Dale Lucas

author and screenwriter

Favorite Sci Fi Novels: Looking Forward by Looking Back

50's sci-fi book cover

50’s sci-fi book cover (Photo credit: Alex Light)

This week, Underwords releases Futuredaze: An Anthology of YA Science Fiction, featuring my short story, “Out of the Silent Sea.” Knowing that editors Erin Underwood and Hannah Strom-Martin undertook this project out of an earnest desire to inspire a new generation of sci fi readers and writers, I decided that this week’s blog would be a smashing place to provide some inspiration of my own: namely, a list of my favorite science fiction novels.

These are not the novels I believe to be the best or the most important ever written in the genre—they’re simply the ones that have made the deepest impression on me and offered endless inspiration. I welcome lively discussion about my choices, as well as recommendations. With any luck, some yet-to-be-quickened reader may stumble across this list in days to come and find their own trajectory altered simply because one of us pointed them toward the book that would change their life…

So, without further ado:

The Martian Chronicles (1950) Ray Bradbury

“We earth men have a talent for ruining big, beautiful things.”

For a self-proclaimed optimist, the late-great Ray Bradbury sure was adept at breaking hearts and exposing ugly truths. I expressed my affection for his horror novel Something Wicked This Way Comes in an earlier blog. Here, I sing the praises of his elegiac science fantasy The Martian Chronicles, wherein a series of short stories paint a panoramic portrait of an inhabited world that is colonized and reborn under new management. It is the American myth played out on an interplanetary scale, and an absolutely gorgeous poem to beauty, loss, frontiers, and transformation. At the best of times, it soars with evocative imagery and stirring (or even humorous) considerations of what first contact and planetary colonization might be like… but ultimately, it breaks your heart, dramatizing the fundamental truth that all things change, everything dies, and that, sometimes, we unwittingly help these processes along, often to our detriment.

Cat’s Cradle (1963) Kurt Vonnegut

“Beware of the man who works hard to learn something, learns it, and finds himself no wiser than before.”

Like a George Pal disaster film produced and directed by the Coen Brothers, Kurt Vonnegut’s Cat’s Cradle is the funniest book ever written about the end of the world. Herein, a third world dictator comes into possession of a top-secret WMD known as Ice Nine—a single crystal of which is capable of freezing any water it touches solid, regardless of temperature. Zany antics ensue, and civilization as we know it is destroyed—but not before we’ve been treated to a whirlwind of crazy characters, embarrassing incident, and the sort of mordant philosophizing that Kurt Vonnegut was famous for.

Slaughterhouse Five may be Vonnegut’s most well-known book, but I contend that Cat’s Cradle remains his true masterpiece.

Dune (1965) Frank Herbert

“When religion and politics travel in the same cart, the riders believe nothing can stand in their way… They put aside all thoughts of obstacles and forget the precipice does not show itself to the man in a blind rush until it’s to late.”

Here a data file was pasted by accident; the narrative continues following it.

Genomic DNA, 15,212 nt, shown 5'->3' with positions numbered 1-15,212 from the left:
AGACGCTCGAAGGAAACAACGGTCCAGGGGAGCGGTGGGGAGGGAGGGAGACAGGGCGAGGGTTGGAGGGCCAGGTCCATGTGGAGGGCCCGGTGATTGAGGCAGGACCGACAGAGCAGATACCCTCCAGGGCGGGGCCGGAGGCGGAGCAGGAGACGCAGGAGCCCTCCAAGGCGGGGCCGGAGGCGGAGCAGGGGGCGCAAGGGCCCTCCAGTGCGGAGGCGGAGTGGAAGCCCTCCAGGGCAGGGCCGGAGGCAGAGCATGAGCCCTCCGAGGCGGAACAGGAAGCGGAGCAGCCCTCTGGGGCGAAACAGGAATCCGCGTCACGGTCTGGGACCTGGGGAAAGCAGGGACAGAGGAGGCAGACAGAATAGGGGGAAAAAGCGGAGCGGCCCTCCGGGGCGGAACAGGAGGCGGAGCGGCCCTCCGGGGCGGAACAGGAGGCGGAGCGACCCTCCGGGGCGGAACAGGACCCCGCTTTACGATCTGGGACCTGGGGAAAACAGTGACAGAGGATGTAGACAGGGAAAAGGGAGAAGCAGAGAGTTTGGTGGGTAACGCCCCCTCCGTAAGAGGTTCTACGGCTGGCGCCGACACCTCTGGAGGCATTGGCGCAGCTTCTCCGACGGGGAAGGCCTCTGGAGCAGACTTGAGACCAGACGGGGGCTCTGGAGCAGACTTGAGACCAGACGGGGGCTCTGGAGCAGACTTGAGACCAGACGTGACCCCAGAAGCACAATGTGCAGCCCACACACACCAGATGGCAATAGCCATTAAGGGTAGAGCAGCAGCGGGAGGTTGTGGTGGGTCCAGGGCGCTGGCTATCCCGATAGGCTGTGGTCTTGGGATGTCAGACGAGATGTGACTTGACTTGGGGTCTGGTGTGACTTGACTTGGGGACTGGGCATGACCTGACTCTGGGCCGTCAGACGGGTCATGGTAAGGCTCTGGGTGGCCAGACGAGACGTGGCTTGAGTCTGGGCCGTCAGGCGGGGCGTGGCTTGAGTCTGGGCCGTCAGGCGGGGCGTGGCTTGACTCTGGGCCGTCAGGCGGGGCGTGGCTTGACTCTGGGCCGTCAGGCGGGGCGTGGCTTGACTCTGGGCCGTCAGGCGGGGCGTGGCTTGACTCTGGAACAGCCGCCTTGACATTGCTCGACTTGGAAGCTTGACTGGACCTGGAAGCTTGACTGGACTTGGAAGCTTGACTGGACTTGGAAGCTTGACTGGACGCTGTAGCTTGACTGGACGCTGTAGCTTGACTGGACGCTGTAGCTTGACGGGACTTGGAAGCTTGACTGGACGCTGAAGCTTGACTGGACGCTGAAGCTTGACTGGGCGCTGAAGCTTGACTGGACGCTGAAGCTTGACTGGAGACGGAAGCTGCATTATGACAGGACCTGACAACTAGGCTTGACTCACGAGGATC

Dune seems to inspire as much hatred as love, perhaps because—like its fantasy counterpart, Tolkien’s Lord of the Rings—it’s a big, brash, galumphing book boasting noble heroes, vile villains, wondrous landscapes and (most importantly for science fiction) big ideas, all requiring a Rosetta Stone of glossaries, appendices and meta-documentation to comprehend. Some people, apparently, don’t like fiction that requires a glossaries, appendices and meta-documents to make sense.

To hell with those people, I say. Dune is a great book—and a great work of science fiction—precisely because it is so ambitious and all-encompassing. It has the sweep and complexity of James Michenor, the intellectual rigor of Arthur Clarke, the socio-political insight of Robert Heinlein, the psychological and ecological acumen of Ursula LeGuin, and the whiz-bang thrills of Edgar Rice Burroughs. It is the grandest of space operas and the deepest of ruminations on power, politics, religion, ecology, and empire.

In short—it’s got something for everyone. Dive in!

The Moon is a Harsh Mistress (1966) Robert A. Heinlein

“My point is that… in terms of morals there is no such thing as ‘state.’ Just men. Individuals. Each responsible for his own acts.”

Determined to feature only one book by any given author on this list, I had a devil of a time deciding between Heinlein’s Starship Troopers, Stranger in a Strange Land, or The Moon is a Harsh Mistress. The Moon won. Each of those books left an indelible mark on me—but if I could only recommend one, it would be Moon. Perhaps it’s because Moon—the story of a lunar colony’s revolution against terrestrial rule—is so funny, insightful, heartbreaking and true. Perhaps it’s because I like all of Moon’s characters, and still think of them as real people somewhere in the dim recesses of my mind. Or perhaps it’s just because I think that Moon has aged the best of those three works. Heinlein, as an author, is timeless, but sometimes his perspective from the mid-20th century shows through like the silk slip under grandma’s wool skirt. The Moon Is A Harsh Mistress, though, remains a relevant rumination on politics, identity and personal responsibility—perhaps the best political science fiction novel ever written.